backpack size vs. trip size

10:55 p.m. on June 10, 2010 (EDT)
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howdy yall!

i've been on a few hiking trips but no overnight stays since i've last been on here. but my dad signed me up for NOLS-Wind River Wilderness trip. Where we will be spending 28 out of 30 days hiking 120 miles / fly fishing / and rock climbing!

The backpack requirements is 5500-6100, my current pack is at 5000. I would like to know if i upgrade to a 5500 or even 6100 will be fine for 2-3 night trips or an overkill? and by overkill i mean, uncomfortable on your back because of an unequal distribution of weight.

http://www.nols.edu/store/product.php?productid=16400&cat=285&page=1
(I believe this is the one I would be buying)

Renting is an option, but I would like to have this in case i do take a trip to the lease for a week or two. i know my papi would not like to spend another 250 for a giant back pack in our garage the majority of the year. I ask for this help so i can determine whether or not to sell my NEVER USED Kelty Red Cloud 5000 st on here.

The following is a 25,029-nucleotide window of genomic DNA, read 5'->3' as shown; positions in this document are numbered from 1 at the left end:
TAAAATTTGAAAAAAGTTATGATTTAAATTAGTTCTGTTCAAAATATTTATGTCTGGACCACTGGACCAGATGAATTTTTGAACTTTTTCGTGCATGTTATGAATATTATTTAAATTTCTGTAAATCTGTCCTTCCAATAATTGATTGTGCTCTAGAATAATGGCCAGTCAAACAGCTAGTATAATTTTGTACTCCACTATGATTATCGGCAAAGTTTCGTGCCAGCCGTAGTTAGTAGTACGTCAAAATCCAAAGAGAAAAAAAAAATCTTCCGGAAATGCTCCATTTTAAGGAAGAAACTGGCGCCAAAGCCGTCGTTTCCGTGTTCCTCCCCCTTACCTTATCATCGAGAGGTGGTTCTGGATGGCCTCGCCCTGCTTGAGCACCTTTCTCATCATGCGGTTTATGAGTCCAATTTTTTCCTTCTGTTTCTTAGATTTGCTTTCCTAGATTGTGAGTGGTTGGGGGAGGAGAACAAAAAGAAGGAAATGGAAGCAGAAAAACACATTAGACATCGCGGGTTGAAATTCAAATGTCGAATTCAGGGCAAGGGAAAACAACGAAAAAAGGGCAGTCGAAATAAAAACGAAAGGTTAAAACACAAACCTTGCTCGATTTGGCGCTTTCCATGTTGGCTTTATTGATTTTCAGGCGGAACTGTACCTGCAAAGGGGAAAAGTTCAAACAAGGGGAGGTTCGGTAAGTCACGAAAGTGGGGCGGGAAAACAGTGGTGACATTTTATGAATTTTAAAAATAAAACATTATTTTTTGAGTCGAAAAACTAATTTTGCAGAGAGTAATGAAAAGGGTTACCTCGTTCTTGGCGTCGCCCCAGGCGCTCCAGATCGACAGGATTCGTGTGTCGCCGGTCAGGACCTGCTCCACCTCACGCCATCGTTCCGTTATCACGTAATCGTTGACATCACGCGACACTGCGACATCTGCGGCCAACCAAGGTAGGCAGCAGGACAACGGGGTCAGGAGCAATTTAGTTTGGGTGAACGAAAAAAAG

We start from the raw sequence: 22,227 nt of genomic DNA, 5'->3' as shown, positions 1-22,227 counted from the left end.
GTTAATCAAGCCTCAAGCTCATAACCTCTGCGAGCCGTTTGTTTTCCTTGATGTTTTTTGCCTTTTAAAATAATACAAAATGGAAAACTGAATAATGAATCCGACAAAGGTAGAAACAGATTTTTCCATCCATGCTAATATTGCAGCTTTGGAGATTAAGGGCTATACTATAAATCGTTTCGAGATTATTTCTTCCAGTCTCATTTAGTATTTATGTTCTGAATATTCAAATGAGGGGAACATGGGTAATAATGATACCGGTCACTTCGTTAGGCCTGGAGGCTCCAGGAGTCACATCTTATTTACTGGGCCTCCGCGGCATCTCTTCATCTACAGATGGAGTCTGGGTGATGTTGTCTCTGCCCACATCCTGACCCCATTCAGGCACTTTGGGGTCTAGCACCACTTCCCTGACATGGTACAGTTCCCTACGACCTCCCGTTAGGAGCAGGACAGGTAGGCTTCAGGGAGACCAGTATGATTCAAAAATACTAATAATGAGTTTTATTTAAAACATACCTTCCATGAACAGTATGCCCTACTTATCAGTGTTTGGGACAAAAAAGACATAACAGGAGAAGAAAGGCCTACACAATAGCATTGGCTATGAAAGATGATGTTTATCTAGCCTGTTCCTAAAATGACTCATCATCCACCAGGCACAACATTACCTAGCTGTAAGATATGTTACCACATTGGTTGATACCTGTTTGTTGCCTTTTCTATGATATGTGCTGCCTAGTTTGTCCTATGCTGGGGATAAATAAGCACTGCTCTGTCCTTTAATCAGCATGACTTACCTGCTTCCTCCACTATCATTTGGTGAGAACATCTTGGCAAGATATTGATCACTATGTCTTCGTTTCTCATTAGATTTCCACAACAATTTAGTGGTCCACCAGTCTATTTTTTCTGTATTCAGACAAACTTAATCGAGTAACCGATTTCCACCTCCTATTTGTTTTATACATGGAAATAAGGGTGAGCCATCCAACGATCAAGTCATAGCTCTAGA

thanks for help!

MikeyBob


side note: i'm from texas, even though this year stayed cold for a month or so longer than usual, I will not always need layers of clothing! but i would like to travel! :D

4:03 a.m. on June 11, 2010 (EDT)
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If you packed smart you could easily make use of the 5000ci more than likely. You might have to strap some bulkier items like sleeping pad on the outside. However, you could also return your other pack if it has never been used and just buy the larger one to begin with.

I have a kelty coyote 4750, and it works fine for me for 3+ day trips. If I strap anything at all to the outside I can easily carry much more food, to extend the trip. It all boils down to the size of your gear. I recommend taking all of your gear to the store and load up the pack your thinking about getting to see if it fits well and if the pack itself is comfortable and fits you well.

Hope this helps some, goodluck and have a great trip!

6:54 a.m. on June 11, 2010 (EDT)
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I’ll keep my rant brief..